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Title - Rhiannon Kay
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Rhiannon Kay is the Health & Wellness correspondent for OurHometown.ca. Rhiannon is a journalism student at Sheridan College in Oakville, Ontario. If you have questions or wish to contact Rhiannon, you can email her at rkay@ourhometown.ca
Would you eat like a caveman?
Rhiannon Kay
OurHometown.ca

Would you eat like a caveman?
Nearly two million years ago, cavemen roamed the earth gathering foods that nature provided. They were thriving on a diet full of protein and animal fats with a very low intake of carbohydrates. The Paleo diet is simply defined as eating like cavemen did in the Paleolithic era.

Mississauga - Oct. 23, 2011 - Nearly two million years ago, cavemen roamed the earth gathering foods that nature provided. They were thriving on a diet full of protein and animal fats with a very low intake of carbohydrates.

When agriculture was created 10,000 years ago, unatural and processed foods started appearing and were consumed. The foods we started eating were foreign to our bodies and created major problems.

Diseases such as type 2 diabetes, hypertension, obesity, osteoporosis and autoimmune disease did not exist during the Paleolithic era. Research in many scientific departments, such as dermatology and biology show that it is our current diets that have caused these diseases.

Dr. Loren Cordain is an expert on the Paleolithic diet. For the past 20 years he has been researching diets and their effects on our bodies. He has three books under his name, which include The Paleo Diet and The Paleo Diet for Athletes. He also has a website filled with information at thepaleodiet.com.

The Paleo diet is simply defined as eating like cavemen did in the Paleolithic era. Foods like meat, fish, eggs, nuts, wild berries and fruits are consumed. There were no grain products, added sugars, vegetable oils, or dairy products available to them, so they are not eaten in the diet.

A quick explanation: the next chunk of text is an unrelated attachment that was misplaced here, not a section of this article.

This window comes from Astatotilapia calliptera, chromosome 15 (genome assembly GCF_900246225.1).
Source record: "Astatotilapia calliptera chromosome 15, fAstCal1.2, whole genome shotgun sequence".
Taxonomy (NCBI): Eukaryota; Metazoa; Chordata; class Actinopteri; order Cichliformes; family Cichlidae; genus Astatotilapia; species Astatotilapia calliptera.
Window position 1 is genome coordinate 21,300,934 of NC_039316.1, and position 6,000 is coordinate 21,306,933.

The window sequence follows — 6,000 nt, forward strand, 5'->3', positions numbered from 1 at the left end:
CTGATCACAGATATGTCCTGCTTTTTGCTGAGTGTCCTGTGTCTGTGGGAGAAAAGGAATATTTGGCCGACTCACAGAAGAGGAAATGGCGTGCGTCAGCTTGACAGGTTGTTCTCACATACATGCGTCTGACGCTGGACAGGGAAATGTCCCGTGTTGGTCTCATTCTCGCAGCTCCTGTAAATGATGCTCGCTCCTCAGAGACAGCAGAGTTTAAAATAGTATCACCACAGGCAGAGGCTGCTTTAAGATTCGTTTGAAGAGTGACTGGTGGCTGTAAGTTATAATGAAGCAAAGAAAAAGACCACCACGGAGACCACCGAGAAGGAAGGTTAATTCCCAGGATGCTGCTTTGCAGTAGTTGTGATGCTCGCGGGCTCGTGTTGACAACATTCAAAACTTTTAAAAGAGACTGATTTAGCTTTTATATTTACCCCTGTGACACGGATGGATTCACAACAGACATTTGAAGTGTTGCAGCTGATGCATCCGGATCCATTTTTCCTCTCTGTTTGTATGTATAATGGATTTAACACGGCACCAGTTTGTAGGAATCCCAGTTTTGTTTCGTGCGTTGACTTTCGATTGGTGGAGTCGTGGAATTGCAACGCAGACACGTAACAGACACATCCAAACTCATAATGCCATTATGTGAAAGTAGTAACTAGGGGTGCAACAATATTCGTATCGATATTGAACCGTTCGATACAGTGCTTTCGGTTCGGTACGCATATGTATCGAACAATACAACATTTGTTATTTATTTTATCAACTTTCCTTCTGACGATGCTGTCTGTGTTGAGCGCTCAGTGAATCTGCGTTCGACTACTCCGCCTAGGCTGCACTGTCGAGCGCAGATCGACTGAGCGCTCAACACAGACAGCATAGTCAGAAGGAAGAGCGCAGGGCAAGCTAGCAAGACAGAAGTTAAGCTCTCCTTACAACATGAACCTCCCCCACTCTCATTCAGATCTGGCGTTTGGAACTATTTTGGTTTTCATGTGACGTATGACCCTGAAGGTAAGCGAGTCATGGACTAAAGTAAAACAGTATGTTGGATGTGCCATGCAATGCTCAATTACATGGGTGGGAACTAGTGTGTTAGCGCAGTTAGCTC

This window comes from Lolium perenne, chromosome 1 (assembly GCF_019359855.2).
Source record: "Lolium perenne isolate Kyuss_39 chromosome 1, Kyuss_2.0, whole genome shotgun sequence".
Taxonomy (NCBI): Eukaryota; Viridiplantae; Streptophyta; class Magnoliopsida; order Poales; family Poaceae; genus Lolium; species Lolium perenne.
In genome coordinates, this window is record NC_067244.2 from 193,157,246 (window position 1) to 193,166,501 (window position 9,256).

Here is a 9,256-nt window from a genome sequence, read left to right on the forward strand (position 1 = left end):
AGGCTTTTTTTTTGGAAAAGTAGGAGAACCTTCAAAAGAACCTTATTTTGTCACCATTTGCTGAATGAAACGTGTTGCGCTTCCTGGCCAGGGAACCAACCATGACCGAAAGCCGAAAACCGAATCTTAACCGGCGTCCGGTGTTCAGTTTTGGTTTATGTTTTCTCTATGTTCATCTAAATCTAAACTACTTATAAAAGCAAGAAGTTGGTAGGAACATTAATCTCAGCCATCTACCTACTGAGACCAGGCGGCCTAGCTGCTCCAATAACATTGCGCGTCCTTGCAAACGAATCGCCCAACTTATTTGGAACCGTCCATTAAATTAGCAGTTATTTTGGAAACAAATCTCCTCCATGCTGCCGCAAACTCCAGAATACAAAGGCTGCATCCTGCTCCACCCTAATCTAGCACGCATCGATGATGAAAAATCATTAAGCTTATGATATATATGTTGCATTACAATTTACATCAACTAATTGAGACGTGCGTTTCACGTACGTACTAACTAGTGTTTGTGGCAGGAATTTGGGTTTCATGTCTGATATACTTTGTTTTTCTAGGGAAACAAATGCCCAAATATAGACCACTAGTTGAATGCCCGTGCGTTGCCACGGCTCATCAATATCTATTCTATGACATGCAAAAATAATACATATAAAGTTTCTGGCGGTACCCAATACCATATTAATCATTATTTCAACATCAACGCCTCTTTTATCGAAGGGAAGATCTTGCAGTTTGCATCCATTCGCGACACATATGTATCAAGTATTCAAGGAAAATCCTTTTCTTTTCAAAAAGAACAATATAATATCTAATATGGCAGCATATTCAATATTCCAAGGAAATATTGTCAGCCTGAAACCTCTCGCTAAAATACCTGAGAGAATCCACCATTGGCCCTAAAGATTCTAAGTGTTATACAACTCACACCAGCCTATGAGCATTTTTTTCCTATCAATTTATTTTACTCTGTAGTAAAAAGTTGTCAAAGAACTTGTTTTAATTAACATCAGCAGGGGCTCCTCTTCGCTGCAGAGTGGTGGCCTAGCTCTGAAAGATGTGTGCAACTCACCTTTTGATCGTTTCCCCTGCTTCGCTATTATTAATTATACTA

Each food provides different benefits for the overall health of the human body. Healthy bones and strong muscles are achieved by eating lean proteins. Antioxidants and vitamins are received from fruits and vegetables. Seeds and nuts provide you with healthy fats.

People of all ages have taken interest in the Paleo diet, from children to seniors. Anyone is encouraged and can become Paleo due to its long list of benefits and positive results to your health.

Brian Reed, 45, is an avid Paleo dieter. He began a year and half ago when he learned of all the benefits, such as lower body fat percentage, more energy, excellent cholesterol level and low blood pressure.

“I have more energy during the day without having that 'low' feeling in the afternoons from blood sugar spikes.”

This diet might seem difficult at first glance. To suddenly cut out the foods we love and consume every day can be a challenge for many.

“I loved bread and pasta so that was hard to give up, but after a few months it got easier,” Reed said. “Natural foods like fruit and vegetables got better tasting.”

Kristie Johnson, 16, just started the Paleo diet. After trying to lose weight for a while she heard of this diet that provided quick results.
“My dad was doing it and I noticed an extreme difference in his energy level and his weight,” said Johnson.

Both Reed and Johnson are members of Firepower Crossfit Training, a gym in Milton. Many members of the gym are on the Paleo diet and are in the best shape of their lives.

Other benefits besides the weight loss and energy boost, is the elimination of acne, reduced risk of diseases such as cancer, improved athletic performance and an overall longer, healthier life.

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Asian Beef


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